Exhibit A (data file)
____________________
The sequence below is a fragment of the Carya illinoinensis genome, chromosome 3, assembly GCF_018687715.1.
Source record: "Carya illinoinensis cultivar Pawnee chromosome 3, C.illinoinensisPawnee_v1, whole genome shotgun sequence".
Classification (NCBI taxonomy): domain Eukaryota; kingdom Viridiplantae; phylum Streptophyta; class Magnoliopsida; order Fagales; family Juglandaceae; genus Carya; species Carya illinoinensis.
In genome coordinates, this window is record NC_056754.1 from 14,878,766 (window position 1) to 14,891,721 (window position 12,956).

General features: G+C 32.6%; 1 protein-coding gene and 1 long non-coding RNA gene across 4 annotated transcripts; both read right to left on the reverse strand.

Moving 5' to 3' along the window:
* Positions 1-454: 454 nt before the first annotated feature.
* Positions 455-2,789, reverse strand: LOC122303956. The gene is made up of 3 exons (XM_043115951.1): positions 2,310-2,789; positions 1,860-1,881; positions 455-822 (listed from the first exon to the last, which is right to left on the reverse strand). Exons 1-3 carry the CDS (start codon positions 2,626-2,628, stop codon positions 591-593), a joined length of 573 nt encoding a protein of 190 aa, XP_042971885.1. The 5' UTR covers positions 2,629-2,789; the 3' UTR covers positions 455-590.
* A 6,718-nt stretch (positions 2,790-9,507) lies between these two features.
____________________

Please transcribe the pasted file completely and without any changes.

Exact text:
The sequence below is a fragment of the Carya illinoinensis genome, chromosome 3, assembly GCF_018687715.1.
Source record: "Carya illinoinensis cultivar Pawnee chromosome 3, C.illinoinensisPawnee_v1, whole genome shotgun sequence".
Classification (NCBI taxonomy): domain Eukaryota; kingdom Viridiplantae; phylum Streptophyta; class Magnoliopsida; order Fagales; family Juglandaceae; genus Carya; species Carya illinoinensis.
In genome coordinates, this window is record NC_056754.1 from 14,878,766 (window position 1) to 14,891,721 (window position 12,956).

General features: G+C 32.6%; 1 protein-coding gene and 1 long non-coding RNA gene across 4 annotated transcripts; both read right to left on the reverse strand.

Moving 5' to 3' along the window:
* Positions 1-454: 454 nt before the first annotated feature.
* Positions 455-2,789, reverse strand: LOC122303956. The gene is made up of 3 exons (XM_043115951.1): positions 2,310-2,789; positions 1,860-1,881; positions 455-822 (listed from the first exon to the last, which is right to left on the reverse strand). Exons 1-3 carry the CDS (start codon positions 2,626-2,628, stop codon positions 591-593), a joined length of 573 nt encoding a protein of 190 aa, XP_042971885.1. The 5' UTR covers positions 2,629-2,789; the 3' UTR covers positions 455-590.
* A 6,718-nt stretch (positions 2,790-9,507) lies between these two features.